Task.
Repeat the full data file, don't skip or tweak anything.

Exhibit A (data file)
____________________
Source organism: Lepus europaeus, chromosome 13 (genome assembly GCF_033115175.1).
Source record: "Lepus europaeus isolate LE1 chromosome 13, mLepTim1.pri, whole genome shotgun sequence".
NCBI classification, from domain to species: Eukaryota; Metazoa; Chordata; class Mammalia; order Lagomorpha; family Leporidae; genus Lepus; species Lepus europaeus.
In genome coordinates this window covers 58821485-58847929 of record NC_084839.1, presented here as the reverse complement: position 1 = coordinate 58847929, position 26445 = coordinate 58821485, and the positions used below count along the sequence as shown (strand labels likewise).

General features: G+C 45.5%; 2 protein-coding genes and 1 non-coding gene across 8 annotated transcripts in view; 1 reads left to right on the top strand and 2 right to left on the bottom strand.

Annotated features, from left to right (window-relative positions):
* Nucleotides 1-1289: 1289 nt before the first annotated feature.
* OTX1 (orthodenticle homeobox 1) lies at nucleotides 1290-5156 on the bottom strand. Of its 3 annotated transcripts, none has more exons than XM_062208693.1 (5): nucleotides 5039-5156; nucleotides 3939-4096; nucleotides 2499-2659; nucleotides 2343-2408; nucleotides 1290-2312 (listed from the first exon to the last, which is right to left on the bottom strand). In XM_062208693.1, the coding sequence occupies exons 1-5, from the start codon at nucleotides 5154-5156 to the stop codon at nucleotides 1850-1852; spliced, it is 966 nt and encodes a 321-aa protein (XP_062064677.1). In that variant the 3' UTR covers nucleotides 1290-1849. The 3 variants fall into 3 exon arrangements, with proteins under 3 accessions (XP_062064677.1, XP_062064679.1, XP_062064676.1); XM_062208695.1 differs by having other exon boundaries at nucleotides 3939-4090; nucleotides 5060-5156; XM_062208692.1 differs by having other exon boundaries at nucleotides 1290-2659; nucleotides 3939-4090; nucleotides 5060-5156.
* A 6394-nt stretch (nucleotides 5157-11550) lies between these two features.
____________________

Source organism: Lepus europaeus, chromosome 13 (genome assembly GCF_033115175.1).
Source record: "Lepus europaeus isolate LE1 chromosome 13, mLepTim1.pri, whole genome shotgun sequence".
NCBI classification, from domain to species: Eukaryota; Metazoa; Chordata; class Mammalia; order Lagomorpha; family Leporidae; genus Lepus; species Lepus europaeus.
In genome coordinates this window covers 58821485-58847929 of record NC_084839.1, presented here as the reverse complement: position 1 = coordinate 58847929, position 26445 = coordinate 58821485, and the positions used below count along the sequence as shown (strand labels likewise).

General features: G+C 45.5%; 2 protein-coding genes and 1 non-coding gene across 8 annotated transcripts in view; 1 reads left to right on the top strand and 2 right to left on the bottom strand.

Annotated features, from left to right (window-relative positions):
* Nucleotides 1-1289: 1289 nt before the first annotated feature.
* OTX1 (orthodenticle homeobox 1) lies at nucleotides 1290-5156 on the bottom strand. Of its 3 annotated transcripts, none has more exons than XM_062208693.1 (5): nucleotides 5039-5156; nucleotides 3939-4096; nucleotides 2499-2659; nucleotides 2343-2408; nucleotides 1290-2312 (listed from the first exon to the last, which is right to left on the bottom strand). In XM_062208693.1, the coding sequence occupies exons 1-5, from the start codon at nucleotides 5154-5156 to the stop codon at nucleotides 1850-1852; spliced, it is 966 nt and encodes a 321-aa protein (XP_062064677.1). In that variant the 3' UTR covers nucleotides 1290-1849. The 3 variants fall into 3 exon arrangements, with proteins under 3 accessions (XP_062064677.1, XP_062064679.1, XP_062064676.1); XM_062208695.1 differs by having other exon boundaries at nucleotides 3939-4090; nucleotides 5060-5156; XM_062208692.1 differs by having other exon boundaries at nucleotides 1290-2659; nucleotides 3939-4090; nucleotides 5060-5156.
* A 6394-nt stretch (nucleotides 5157-11550) lies between these two features.